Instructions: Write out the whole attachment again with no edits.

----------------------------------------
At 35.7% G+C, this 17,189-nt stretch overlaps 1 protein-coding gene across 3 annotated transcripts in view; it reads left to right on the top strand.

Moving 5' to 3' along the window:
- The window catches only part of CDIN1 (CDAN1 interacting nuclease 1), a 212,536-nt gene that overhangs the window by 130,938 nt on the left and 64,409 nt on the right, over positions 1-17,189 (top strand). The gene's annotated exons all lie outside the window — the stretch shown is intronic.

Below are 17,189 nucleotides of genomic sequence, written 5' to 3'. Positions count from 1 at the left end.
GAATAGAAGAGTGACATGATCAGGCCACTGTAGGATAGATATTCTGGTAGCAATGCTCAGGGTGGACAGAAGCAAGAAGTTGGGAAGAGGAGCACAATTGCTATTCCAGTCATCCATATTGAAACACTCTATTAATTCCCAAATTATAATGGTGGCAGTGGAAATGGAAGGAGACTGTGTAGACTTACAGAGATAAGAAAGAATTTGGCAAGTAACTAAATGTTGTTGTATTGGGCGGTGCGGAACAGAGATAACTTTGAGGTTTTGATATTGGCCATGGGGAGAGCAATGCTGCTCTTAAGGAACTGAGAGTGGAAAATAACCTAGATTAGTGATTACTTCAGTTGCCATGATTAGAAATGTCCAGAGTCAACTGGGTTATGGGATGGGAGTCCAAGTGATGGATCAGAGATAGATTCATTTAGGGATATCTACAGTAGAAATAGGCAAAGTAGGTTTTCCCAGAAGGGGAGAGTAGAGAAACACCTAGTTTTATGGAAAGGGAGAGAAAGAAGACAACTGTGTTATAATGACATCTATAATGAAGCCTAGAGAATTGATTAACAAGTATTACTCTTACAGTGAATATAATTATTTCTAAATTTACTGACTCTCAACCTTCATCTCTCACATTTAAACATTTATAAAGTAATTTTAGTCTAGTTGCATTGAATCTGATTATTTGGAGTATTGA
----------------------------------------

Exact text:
At 35.7% G+C, this 17,189-nt stretch overlaps 1 protein-coding gene across 3 annotated transcripts in view; it reads left to right on the top strand.

Moving 5' to 3' along the window:
- The window catches only part of CDIN1 (CDAN1 interacting nuclease 1), a 212,536-nt gene that overhangs the window by 130,938 nt on the left and 64,409 nt on the right, over positions 1-17,189 (top strand). The gene's annotated exons all lie outside the window — the stretch shown is intronic.

Below are 17,189 nucleotides of genomic sequence, written 5' to 3'. Positions count from 1 at the left end.
GAATAGAAGAGTGACATGATCAGGCCACTGTAGGATAGATATTCTGGTAGCAATGCTCAGGGTGGACAGAAGCAAGAAGTTGGGAAGAGGAGCACAATTGCTATTCCAGTCATCCATATTGAAACACTCTATTAATTCCCAAATTATAATGGTGGCAGTGGAAATGGAAGGAGACTGTGTAGACTTACAGAGATAAGAAAGAATTTGGCAAGTAACTAAATGTTGTTGTATTGGGCGGTGCGGAACAGAGATAACTTTGAGGTTTTGATATTGGCCATGGGGAGAGCAATGCTGCTCTTAAGGAACTGAGAGTGGAAAATAACCTAGATTAGTGATTACTTCAGTTGCCATGATTAGAAATGTCCAGAGTCAACTGGGTTATGGGATGGGAGTCCAAGTGATGGATCAGAGATAGATTCATTTAGGGATATCTACAGTAGAAATAGGCAAAGTAGGTTTTCCCAGAAGGGGAGAGTAGAGAAACACCTAGTTTTATGGAAAGGGAGAGAAAGAAGACAACTGTGTTATAATGACATCTATAATGAAGCCTAGAGAATTGATTAACAAGTATTACTCTTACAGTGAATATAATTATTTCTAAATTTACTGACTCTCAACCTTCATCTCTCACATTTAAACATTTATAAAGTAATTTTAGTCTAGTTGCATTGAATCTGATTATTTGGAGTATTGA